Commodities Week Ahead: Q3 U.S. GDP Looms Amid Rallying Oil, Choppy Gold
Just what impact has inflation and the labor crunch had on the US economy since the end of the second quarter? We’ll have the answer on Thursday when the Commerce Department reports its first reading for gross domestic product in the third quarter. Economists are forecasting that GDP growth slowed to from 6.7% in the previous three months.
COVID’s Delta variant, along with rising prices, supply chain strains and labor shortages, were expected to have pulled growth down heavily in the Q3 stretch, although some of these effects could dissipate in the fourth quarter. But regardless of how bad the growth or inflation numbers may be, prices aren’t expected to give up their charge as the rally in energy continues to be devoid of any real link with an economy barely out of the pandemic’s clutches.
The Lancet medical journal said at the weekend that climate change was creating ideal conditions for infectious disease transmission and healthcare systems weren’t ready for the shock that might cause. This came amid a resurgence in COVID infections from the UK to Russia and Singapore.
Crude Rally: A Hybrid Of Artificial And Real Shortages
But none of these seem to matter to oil bulls who chase one high after another for crude prices as OPEC’s rationed supplies and the sheer inability of some producing countries to pump more create a hybrid of both artificial and real shortages in the marketplace.
In Monday’s Asian trade, crude markets picked up from where they left off on Friday, adding a further 1% from their pre-weekend gain of almost 2%.
“With firm fuel demand in the United States amid tight supply, (the) oil market’s tone stayed fairly strong, which prompted some speculators to unwind short positions,” Reuters quoted Emori Fund Management CEO Tetsu Emori as saying in response to the psychological factors at work in the market.
By 1:15 PM in Singapore (0515 GMT), U.S. crude’s West Texas Intermediate benchmark was up 91 cents, or 1.1%, at $84.67 per barrel. WTI settled up $1.26, or 1.5%, on Friday, gaining 1.8% for the week, for a cumulative nine-week gain of 34%.
London-traded crude, the global benchmark for oil, was up 77 cents, or 0.9%, at $85.41. Brent hit a three-year high of $$86.10 on Thursday. It rose almost 1% on the week last week for a seven-week gain of 15%.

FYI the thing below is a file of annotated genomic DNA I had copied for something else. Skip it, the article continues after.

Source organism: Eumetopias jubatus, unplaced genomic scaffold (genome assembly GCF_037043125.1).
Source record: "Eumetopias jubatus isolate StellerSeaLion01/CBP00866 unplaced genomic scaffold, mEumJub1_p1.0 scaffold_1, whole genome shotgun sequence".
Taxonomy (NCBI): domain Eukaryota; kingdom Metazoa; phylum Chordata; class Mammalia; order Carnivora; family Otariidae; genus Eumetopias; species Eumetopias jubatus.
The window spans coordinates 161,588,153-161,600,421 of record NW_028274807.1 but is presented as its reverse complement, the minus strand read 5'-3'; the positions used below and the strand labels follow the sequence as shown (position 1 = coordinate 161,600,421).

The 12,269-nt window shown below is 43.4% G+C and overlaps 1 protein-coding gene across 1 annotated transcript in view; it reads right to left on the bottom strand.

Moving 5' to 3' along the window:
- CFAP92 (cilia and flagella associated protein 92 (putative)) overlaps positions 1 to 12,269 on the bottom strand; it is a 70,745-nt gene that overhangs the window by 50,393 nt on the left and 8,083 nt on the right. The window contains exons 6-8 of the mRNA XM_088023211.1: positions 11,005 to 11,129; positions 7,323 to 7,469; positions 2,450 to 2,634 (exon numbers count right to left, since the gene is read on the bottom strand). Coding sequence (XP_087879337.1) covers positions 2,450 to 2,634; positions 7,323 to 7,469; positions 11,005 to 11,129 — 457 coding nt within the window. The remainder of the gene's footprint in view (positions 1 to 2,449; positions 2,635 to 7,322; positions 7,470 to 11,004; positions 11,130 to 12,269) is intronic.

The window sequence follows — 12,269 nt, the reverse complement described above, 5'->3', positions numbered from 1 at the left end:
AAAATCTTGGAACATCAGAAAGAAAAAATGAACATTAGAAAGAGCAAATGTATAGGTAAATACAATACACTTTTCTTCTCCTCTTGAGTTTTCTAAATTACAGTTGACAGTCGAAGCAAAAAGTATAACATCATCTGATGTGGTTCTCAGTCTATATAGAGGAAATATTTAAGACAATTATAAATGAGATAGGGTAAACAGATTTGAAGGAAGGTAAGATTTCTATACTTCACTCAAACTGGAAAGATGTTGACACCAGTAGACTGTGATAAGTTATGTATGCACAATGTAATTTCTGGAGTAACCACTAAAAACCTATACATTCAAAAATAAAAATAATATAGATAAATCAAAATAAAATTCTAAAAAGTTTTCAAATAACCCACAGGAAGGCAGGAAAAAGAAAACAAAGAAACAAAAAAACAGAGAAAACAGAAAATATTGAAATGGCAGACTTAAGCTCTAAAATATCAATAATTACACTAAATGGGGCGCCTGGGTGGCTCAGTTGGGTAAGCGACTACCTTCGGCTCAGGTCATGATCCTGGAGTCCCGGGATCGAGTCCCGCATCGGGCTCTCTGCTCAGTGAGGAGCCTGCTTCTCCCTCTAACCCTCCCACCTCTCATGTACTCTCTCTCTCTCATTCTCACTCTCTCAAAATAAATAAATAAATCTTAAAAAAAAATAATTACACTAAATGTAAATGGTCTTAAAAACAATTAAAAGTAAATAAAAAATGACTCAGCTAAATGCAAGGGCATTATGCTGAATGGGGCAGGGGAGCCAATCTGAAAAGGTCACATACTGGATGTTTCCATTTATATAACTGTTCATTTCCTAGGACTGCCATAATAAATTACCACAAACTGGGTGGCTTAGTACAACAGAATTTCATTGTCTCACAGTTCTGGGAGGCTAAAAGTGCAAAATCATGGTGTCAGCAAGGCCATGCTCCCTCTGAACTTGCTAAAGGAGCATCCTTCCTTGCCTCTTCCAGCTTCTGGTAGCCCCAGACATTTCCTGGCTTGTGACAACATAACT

Aside from upside pressure related to global inventories, oil prices rose on Friday in response to plummeting at the Cushing, Oklahoma storage hub for crude.
“The issue is that there is not going to be any opportunity to restock Cushing in the next 3-5 months as runs should stay high,” said Scott Shelton, energy futures broker at ICAP in Durham, North Carolina. “But it will be a volatile trade.”
In its weekly inventory update on Wednesday, the U.S. Energy Information Administration put the Cushing stocks at 31.2 million barrels, down from the previous week’s three-year low of 33.6 million.
On top of that, the EIA reported that declined by 431,000 barrels in the week ending Oct. 15, compared with analysts’ expectations for a build of 1.857 million barrels.
It was the first time in a month that the EIA had reported a weekly growth in crude stocks after the previous weeks of builds back-to-back that added about 13 million barrels to inventories.
Raft Of US Data On Tap
Q3 GDP aside, other economic data to watch during the week includes reports on on Wednesday, initial jobless claims on Thursday, and and on Friday. Friday’s data includes the , rumored to be the Federal Reserve’s favorite inflation measure.
Economic data will be closely watched as it is coming just before the Federal Reserve’s November meeting the following week, where the central bank is expected to announce plans to begin cutting back on asset purchases, an important first step towards eventual rate hikes.
The ECB is to hold its next policy on Thursday amid tensions between officials over how long an inflation surge in the euro area is likely to last and whether the bank should tweak monetary policy as a result.
At its last meeting in September, policymakers deferred a decision on bond purchases to December, but since then euro area has surged to a 13-year high amid supply bottlenecks and soaring energy prices.
The Fed is likely to start tapering in November and the Bank of England has indicated that interest rate hikes are coming soon so the question is, will the ECB follow?
Thursday’s post policy meeting with ECB head Christine Lagarde will likely give investors a clue into December’s decision.
More Gold Swings Likely On Speculation Over Fed, ECB
While the Fed has no near-term foreseeable timeline for a rate hike, continued second-guessing of the central bank on this has been weighing on gold or setting prices of the yellow metal on a series of rollercoaster rides.
In Monday’s session, U.S. gold futures’ most active contract, , was a touch lower than last week’s settlement, hovering just under $1,796 per ounce on New York’s Comex. On Friday, it settled up $14.40, or 0.8%, at $1,796.30.
Gold longs saw a second straight week of gains last week but not before a rollercoaster ride on Friday that took them to the euphoria of $1,800 levels, then a plunge and finally a positive close.
The swings in gold were triggered by Fed Chair Powell, who during a virtual appearance at a Bank of International Settlements event, confirmed the central bank’s plans to start tapering its monthly stimulus of $120 billion between November and December, while holding out on giving a timeline for rate hikes.
Disclaimer: Barani Krishnan uses a range of views outside his own to bring diversity to his analysis of any market. For neutrality, he sometimes presents contrarian views and market variables. He does not hold a position in the commodities and securities he writes about.